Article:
A coach sent me the following questions about using small-sided games during practice:
When you play small-sided games (2 on 2, 3 on 3), do you play continuously on a full court or do you play half court?
I do both. I use games like 2v2 Rugby and 3v3 Hockey (see Cross Over: The New Model of Youth Basketball Development, Blitz Basketball, or Developing Basketball Intelligence) that are full-court games, and I also play 2v2 and 3v3 cut throat in the half court.
How do you rotate teams so there is not much standing around?
When I play cut-throat style games, I change teams on every possession. Essentially, each possession has a winner and a loser: if the offense scores, it wins; if the defense gets a rebound or steal, it wins. The winner goes to offense, and the new team enter on defense. With 12 players on a team, there are four teams in 3v3. Therefore, teams are out for 20-30 seconds.
In full-court games, teams stay on the court until they are scored against. Therefore, teams can spend more time standing on the sideline in these games. However, they also spend more time on the court and the transition-style of play tends to make players tire more quickly.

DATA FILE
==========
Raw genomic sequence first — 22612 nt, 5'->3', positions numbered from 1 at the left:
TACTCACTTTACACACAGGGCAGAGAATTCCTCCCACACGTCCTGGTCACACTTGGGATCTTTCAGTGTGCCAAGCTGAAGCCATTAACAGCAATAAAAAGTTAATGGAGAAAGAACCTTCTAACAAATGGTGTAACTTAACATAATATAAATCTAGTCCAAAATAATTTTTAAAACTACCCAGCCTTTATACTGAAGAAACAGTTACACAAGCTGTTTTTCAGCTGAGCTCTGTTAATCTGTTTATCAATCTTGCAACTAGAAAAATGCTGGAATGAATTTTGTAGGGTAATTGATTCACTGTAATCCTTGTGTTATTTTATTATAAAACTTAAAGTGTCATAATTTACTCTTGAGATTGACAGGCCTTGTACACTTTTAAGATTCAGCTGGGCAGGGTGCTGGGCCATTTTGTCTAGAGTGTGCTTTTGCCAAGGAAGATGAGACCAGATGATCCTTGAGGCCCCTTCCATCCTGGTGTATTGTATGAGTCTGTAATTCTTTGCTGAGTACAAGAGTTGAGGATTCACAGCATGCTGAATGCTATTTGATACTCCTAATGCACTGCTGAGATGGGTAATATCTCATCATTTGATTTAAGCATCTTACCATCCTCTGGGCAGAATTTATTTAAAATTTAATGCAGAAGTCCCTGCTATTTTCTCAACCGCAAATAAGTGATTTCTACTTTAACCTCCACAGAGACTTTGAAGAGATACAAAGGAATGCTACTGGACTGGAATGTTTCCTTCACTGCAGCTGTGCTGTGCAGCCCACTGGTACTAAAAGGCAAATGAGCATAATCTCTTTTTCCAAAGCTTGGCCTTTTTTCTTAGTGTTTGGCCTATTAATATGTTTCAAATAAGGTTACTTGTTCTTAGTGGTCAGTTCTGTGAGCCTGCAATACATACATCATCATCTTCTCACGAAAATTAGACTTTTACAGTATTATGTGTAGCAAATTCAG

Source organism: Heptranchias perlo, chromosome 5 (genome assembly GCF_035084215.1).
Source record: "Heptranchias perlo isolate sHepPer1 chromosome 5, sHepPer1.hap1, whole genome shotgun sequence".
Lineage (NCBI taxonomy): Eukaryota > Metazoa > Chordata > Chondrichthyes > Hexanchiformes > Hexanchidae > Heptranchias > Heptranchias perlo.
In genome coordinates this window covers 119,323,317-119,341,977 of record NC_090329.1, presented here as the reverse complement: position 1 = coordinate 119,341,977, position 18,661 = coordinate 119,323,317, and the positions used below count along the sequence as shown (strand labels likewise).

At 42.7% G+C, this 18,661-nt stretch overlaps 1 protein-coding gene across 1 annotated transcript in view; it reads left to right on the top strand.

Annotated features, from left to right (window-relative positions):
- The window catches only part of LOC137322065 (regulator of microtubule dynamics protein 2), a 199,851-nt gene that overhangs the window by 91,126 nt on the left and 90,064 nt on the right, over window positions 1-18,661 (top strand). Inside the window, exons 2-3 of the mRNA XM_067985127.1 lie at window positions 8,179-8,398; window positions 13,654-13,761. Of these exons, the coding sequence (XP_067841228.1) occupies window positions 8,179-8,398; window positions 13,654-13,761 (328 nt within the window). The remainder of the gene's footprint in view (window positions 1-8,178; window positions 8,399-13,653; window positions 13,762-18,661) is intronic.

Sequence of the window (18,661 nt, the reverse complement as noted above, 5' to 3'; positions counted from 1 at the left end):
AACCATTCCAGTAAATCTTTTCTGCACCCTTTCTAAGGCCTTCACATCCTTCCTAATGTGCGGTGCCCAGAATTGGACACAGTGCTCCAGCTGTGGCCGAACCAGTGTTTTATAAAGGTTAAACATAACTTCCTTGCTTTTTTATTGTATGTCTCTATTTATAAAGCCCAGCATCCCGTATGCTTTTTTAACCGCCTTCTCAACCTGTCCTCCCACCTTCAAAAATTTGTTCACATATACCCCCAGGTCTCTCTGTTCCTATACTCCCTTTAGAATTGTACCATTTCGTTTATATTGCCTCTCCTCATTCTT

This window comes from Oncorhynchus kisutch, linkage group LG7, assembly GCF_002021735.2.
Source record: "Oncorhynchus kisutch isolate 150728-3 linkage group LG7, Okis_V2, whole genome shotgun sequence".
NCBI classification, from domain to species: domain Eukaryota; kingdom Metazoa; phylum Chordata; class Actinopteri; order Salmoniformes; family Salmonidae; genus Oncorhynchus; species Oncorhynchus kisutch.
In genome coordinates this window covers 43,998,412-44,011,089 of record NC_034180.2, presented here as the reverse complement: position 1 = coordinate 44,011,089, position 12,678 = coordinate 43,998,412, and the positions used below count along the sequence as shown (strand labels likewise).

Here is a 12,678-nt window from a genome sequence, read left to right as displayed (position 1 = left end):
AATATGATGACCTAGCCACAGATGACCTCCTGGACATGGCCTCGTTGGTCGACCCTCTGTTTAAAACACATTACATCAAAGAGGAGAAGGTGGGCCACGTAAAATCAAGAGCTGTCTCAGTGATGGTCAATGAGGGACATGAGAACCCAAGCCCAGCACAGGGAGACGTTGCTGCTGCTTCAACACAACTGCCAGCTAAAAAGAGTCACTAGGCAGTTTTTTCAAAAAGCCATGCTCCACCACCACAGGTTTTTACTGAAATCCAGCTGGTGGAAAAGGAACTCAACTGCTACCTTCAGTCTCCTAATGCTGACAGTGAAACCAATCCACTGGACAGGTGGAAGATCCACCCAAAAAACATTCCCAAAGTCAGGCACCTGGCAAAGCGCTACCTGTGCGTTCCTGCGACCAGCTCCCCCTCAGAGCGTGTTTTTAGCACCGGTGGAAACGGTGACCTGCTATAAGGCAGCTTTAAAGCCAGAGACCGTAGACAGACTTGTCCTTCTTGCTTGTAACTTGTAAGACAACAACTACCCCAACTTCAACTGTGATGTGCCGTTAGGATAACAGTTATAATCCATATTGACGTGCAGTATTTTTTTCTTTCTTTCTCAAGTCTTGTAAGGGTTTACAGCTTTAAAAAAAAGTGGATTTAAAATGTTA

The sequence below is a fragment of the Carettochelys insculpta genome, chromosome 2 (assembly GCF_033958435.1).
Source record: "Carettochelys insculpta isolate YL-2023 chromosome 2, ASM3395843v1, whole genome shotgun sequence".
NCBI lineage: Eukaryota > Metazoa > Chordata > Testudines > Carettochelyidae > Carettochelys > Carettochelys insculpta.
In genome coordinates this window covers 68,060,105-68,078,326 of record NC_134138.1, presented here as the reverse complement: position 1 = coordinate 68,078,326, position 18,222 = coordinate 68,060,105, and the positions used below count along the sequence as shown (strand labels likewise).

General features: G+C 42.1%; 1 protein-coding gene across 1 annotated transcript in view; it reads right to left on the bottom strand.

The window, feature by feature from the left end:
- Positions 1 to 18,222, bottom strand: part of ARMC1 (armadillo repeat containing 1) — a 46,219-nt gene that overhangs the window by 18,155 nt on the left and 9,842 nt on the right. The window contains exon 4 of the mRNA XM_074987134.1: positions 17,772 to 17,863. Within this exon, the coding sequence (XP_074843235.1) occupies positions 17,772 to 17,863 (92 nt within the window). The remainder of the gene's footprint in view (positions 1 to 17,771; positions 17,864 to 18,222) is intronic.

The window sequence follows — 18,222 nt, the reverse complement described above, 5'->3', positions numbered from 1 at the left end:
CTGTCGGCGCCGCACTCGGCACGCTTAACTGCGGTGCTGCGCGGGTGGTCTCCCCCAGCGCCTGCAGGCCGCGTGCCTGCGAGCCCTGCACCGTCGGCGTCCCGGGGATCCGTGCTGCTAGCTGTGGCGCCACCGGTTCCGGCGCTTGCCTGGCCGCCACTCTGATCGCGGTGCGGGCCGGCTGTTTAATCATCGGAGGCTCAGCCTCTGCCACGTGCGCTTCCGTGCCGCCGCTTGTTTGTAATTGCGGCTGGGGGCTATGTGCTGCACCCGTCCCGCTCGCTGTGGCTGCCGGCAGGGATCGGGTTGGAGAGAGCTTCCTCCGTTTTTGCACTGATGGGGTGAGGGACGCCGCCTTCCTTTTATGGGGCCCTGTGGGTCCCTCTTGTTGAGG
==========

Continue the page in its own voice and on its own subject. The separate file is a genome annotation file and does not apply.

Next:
I also play games like 4v4v4 where the red team starts on one end, the black teams starts on the other end, and the white team starts in the middle with the ball. The white teams attacks toward the red team; the winner will attack to the other end against the black team. Again, in this style, teams stand around for only the length of one possession, roughly 10-30 seconds.
How do you keep games from slowing down (kids arguing over calls, alot of holding the ball, etc)?
I play some games with no out of bounds if I want to emphasize hustle or aggressiveness. Otherwise, when I play games, the defense always gets a ball that goes out of bounds. My reasoning is that I do not want to punish good defense (a deflection, blocked shot, etc), and I want offensive players to understand that passes that are deflected in practice are likely to be stolen in games. By sticking to this rule, there is no argument as to who touched the ball last.
I also worn players that I will make bad calls in practice. Officials will make bad calls in games, so I want the players to be prepared to play through contact and not react to calls. I do not know if this is the reason or not, but I rarely have players arguing over calls in practice.
As for holding the ball, I play all games to a certain score, so there is no incentive to hold the ball. To win, they have to score. I also emphasize that players are most open when they first receive the pass, so I tend not to have the problem of players holding the ball.
If players are pounding the ball too much, I institute a dribble rule: Each player is limited to three or four dribbles. This tends to speed up the game and get the ball moving.
By Brian McCormick, M.S.S., PES
Coach/Clinician, Brian McCormick Basketball
Author, Cross Over: The New Model of Youth Basketball Development
Director of Coaching, Playmakers Basketball Development League